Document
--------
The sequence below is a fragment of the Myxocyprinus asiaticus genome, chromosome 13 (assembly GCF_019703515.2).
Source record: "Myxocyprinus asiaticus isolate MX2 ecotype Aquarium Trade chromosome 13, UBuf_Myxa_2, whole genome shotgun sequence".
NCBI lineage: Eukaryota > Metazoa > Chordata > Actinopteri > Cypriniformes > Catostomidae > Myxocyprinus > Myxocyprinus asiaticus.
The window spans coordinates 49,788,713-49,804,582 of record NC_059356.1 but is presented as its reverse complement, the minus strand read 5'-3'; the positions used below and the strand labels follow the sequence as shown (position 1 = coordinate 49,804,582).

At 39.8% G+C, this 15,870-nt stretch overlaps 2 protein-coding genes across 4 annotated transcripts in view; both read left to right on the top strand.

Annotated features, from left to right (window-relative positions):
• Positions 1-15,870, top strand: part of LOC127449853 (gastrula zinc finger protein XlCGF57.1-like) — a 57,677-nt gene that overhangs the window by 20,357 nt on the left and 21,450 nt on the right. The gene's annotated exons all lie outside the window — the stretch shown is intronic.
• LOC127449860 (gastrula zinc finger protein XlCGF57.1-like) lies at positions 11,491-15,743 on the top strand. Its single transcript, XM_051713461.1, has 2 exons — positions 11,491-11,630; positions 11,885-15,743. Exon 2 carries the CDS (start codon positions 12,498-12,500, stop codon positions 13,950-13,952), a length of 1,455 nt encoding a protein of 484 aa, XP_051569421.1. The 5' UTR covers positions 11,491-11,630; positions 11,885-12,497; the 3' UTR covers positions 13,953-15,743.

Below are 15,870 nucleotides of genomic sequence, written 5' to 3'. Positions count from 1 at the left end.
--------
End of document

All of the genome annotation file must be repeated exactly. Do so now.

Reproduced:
The sequence below is a fragment of the Myxocyprinus asiaticus genome, chromosome 13 (assembly GCF_019703515.2).
Source record: "Myxocyprinus asiaticus isolate MX2 ecotype Aquarium Trade chromosome 13, UBuf_Myxa_2, whole genome shotgun sequence".
NCBI lineage: Eukaryota > Metazoa > Chordata > Actinopteri > Cypriniformes > Catostomidae > Myxocyprinus > Myxocyprinus asiaticus.
The window spans coordinates 49,788,713-49,804,582 of record NC_059356.1 but is presented as its reverse complement, the minus strand read 5'-3'; the positions used below and the strand labels follow the sequence as shown (position 1 = coordinate 49,804,582).

At 39.8% G+C, this 15,870-nt stretch overlaps 2 protein-coding genes across 4 annotated transcripts in view; both read left to right on the top strand.

Annotated features, from left to right (window-relative positions):
• Positions 1-15,870, top strand: part of LOC127449853 (gastrula zinc finger protein XlCGF57.1-like) — a 57,677-nt gene that overhangs the window by 20,357 nt on the left and 21,450 nt on the right. The gene's annotated exons all lie outside the window — the stretch shown is intronic.
• LOC127449860 (gastrula zinc finger protein XlCGF57.1-like) lies at positions 11,491-15,743 on the top strand. Its single transcript, XM_051713461.1, has 2 exons — positions 11,491-11,630; positions 11,885-15,743. Exon 2 carries the CDS (start codon positions 12,498-12,500, stop codon positions 13,950-13,952), a length of 1,455 nt encoding a protein of 484 aa, XP_051569421.1. The 5' UTR covers positions 11,491-11,630; positions 11,885-12,497; the 3' UTR covers positions 13,953-15,743.

Below are 15,870 nucleotides of genomic sequence, written 5' to 3'. Positions count from 1 at the left end.